In the final weeks towards your exams, you have to go hardcore! I am not talking about revising an hour or two a day, I am talking six to eight hours a day! (With breaks of course.) That is assuming you still want to get a first. Right?
If you are a marathon student, you might not have to spend as much time studying but that way I see it, if you have come this far you might as well run the final 100 metres with all your might.
But before we get ahead of ourselves we need a plan. More specifically, a F.A.S.T plan (all the pun intended).
Below are four things you can add to the mix to creative an effective revision plan for those crucial four to six weeks before your exams:
Don’t be so stiff with yourself. Be flexible. Veering away from your plan every so often should NOT be seen as a punishable and shameful sin. It is okay to miss a few hours. Hell, it is even okay to miss a full day, provided you make up for it at the earliest opportunity – remember the longer you leave things, the worse off you will be. A further example of flexibility is tackling your degree content in an order that is not necessarily chronological. You could start revising the hardest sections first and then do the easier ones towards the end.
Be realistic in your estimates of how long it will take you to cover certain topics. In fact, always allow yourself some extra time. Also, be sure to include breaks in your revision plan. You are not a machine: It is impossible to study for ten straight hours without numerous breaks. Create a lean, mean, but realistic revision plan and you will not feel as much resistance to get your work done.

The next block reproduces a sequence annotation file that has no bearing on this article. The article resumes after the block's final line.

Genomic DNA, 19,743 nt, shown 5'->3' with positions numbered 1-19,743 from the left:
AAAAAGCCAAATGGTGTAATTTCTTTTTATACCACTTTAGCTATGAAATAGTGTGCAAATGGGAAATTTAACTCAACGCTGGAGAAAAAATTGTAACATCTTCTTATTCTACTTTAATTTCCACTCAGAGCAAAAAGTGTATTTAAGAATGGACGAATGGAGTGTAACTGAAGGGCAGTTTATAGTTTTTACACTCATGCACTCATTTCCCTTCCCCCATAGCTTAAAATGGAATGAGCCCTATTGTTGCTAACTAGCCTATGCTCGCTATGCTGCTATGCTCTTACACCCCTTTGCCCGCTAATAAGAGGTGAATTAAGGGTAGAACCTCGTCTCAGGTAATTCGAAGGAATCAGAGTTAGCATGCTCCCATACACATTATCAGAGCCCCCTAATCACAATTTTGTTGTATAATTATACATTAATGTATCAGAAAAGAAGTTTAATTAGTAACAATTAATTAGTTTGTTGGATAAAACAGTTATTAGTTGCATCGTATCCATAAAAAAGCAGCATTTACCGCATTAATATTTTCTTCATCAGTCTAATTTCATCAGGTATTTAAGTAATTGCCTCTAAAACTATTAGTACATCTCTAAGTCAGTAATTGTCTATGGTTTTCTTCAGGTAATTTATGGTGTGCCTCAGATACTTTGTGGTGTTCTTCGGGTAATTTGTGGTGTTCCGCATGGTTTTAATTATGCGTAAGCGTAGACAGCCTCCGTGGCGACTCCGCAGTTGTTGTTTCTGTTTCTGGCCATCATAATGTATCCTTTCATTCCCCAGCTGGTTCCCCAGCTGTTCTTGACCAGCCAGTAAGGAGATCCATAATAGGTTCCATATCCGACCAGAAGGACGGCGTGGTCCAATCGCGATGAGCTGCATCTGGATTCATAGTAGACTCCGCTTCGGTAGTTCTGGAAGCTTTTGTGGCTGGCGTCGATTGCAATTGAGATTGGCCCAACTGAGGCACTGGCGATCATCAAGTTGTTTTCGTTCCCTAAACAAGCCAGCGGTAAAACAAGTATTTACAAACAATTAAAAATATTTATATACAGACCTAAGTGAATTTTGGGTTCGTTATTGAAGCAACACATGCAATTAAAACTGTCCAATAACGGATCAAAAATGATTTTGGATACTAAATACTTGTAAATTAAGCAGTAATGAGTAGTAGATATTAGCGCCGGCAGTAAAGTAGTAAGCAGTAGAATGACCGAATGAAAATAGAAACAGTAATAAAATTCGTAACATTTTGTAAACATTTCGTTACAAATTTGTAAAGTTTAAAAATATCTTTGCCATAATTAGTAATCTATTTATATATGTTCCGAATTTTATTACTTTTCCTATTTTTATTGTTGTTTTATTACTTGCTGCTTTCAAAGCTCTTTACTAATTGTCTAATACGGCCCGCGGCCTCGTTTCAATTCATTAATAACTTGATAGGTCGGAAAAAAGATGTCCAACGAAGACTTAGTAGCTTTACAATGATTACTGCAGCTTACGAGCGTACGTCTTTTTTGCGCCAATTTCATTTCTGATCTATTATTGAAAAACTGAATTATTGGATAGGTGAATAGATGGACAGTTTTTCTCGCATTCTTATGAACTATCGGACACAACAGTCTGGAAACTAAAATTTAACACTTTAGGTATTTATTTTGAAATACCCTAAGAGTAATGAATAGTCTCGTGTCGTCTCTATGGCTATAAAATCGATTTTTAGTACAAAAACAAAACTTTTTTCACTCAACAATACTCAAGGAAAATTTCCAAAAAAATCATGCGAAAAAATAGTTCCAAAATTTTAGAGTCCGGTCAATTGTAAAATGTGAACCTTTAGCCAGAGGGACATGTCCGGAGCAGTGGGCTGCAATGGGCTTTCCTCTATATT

If you create a revision timetable, try to be as specific as possible about what you will do each day. Know in advance what module and topic you will study. This way, you will not waste time trying to decide each day what to revise. By making a specific and concrete revision plan, you will guard yourself against procrastination (for more on this, see ‘Chapter 10 – Procrastination’ of my book).
A goal without a deadline is just a dream, so create a plan that has a clear time-frame. Doing this allows you to harness the ensuing pressure to motivate you to work. For example if you have a month before your exams, you could design your revision in a way that allows you sufficient time to master all the vital concepts by week-three. You can then use week-four to iron out any bits you are not 100% confident in. Whatever your revision plan, always make sure time is well accounted for.
Free Revision Plan Template
Below is a revision plan I designed when it was crunch time in my final year exams. It is a based on 10-hour days but you can design it to fit your needs and degree. To download it, click the link or image below.